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Amherst board members clashed again Monday over accusations that the town's Industrial Development Agency pirates businesses from other parts of Western New York.

The bickering broke out as Council Member Daniel J. Ward, a frequent critic of the Amherst agency, attempted to offer two measures targeting its practices.

In the end, both failed to receive seconds, but that didn't end the debate.

"(The agency) has managed to gut the City of Buffalo and many other areas. . . . They're not as successful as they would like to think they are," Ward complained, describing the development group as "a rogue agency" that "needs to get off the pirate ship."

Ward offered a second motion requesting that the agency be required to adjust its reports to show the number of "true jobs created" by developers, not just those that were moved from some other location in Erie County.

"They're causing too much development in Amherst, and people don't want it," Ward said.

But according to Council Member Bill Kindel, the Amherst agency never has engaged in stealing business from its neighbors and deserves praise, not criticism.

"Dan Ward's not putting the matter correctly," Kindel charged, offering a competing motion to commend the agency for its efforts to develop Amherst without luring businesses from other towns.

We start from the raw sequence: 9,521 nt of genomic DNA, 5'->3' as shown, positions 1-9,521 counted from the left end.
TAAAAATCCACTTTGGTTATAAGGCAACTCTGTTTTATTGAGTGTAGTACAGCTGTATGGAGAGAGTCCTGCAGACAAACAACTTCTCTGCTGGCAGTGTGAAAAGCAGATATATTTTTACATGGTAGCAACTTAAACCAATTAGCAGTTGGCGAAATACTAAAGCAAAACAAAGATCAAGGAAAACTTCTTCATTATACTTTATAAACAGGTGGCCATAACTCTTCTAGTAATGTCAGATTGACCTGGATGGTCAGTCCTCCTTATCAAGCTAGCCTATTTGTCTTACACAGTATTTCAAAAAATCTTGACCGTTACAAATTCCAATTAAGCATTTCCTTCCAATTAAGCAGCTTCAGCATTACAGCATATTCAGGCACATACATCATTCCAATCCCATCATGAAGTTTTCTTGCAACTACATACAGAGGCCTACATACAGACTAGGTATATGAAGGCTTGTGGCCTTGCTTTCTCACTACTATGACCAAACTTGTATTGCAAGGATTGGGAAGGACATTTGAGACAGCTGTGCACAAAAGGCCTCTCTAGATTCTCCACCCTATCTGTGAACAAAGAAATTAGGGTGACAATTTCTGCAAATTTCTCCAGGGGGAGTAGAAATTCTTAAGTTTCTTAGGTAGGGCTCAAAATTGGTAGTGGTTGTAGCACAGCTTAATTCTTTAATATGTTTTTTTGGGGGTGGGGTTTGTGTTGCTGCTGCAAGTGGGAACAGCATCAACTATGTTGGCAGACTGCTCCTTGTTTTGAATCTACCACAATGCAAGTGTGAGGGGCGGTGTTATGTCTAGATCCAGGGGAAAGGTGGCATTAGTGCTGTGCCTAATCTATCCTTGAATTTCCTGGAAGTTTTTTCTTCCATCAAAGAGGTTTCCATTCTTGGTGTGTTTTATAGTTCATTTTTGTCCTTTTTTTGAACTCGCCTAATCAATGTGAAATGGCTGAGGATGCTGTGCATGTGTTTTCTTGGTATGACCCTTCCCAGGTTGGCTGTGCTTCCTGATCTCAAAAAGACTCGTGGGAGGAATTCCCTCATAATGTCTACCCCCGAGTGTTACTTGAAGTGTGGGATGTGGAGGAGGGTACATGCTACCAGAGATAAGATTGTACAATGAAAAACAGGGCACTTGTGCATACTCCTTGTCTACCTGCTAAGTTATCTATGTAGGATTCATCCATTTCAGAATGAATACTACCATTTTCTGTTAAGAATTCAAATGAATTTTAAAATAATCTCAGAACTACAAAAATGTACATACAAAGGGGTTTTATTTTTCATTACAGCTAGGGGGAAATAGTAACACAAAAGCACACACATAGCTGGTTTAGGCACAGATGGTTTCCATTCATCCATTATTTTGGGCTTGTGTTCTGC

Council Members Jane S. Woodward and Bob Brewer joined Kindel in defending the agency. Rather than criticize, other development agencies should emulate Amherst's, they contended.

Thirteen development agencies in the county have signed an agreement to avoid pirating development from each other, but the highly successful Amherst agency so far has refused to endorse the agreement.

The Buffalo Niagara Partnership and the county agency also have lobbied state legislators to limit development agencies to one per county, which would spell the end of local agencies like Amherst's.

But Kindel, whose motion was approved by a 6-1 vote, insists that Amherst has led the way without engaging in underhanded tactics.

"We've been the economic engine of Western New York without pirating," he said after the meeting.

In other action, the board voted unanimously to ask the county to donate four soccer fields on Erie Community College's North Campus if the school ever is closed or sold.

Patricia Krzesinski, president of the college board, also assured about 25 soccer enthusiasts who attended the meeting that the college's board has no intention of disposing of the soccer fields.

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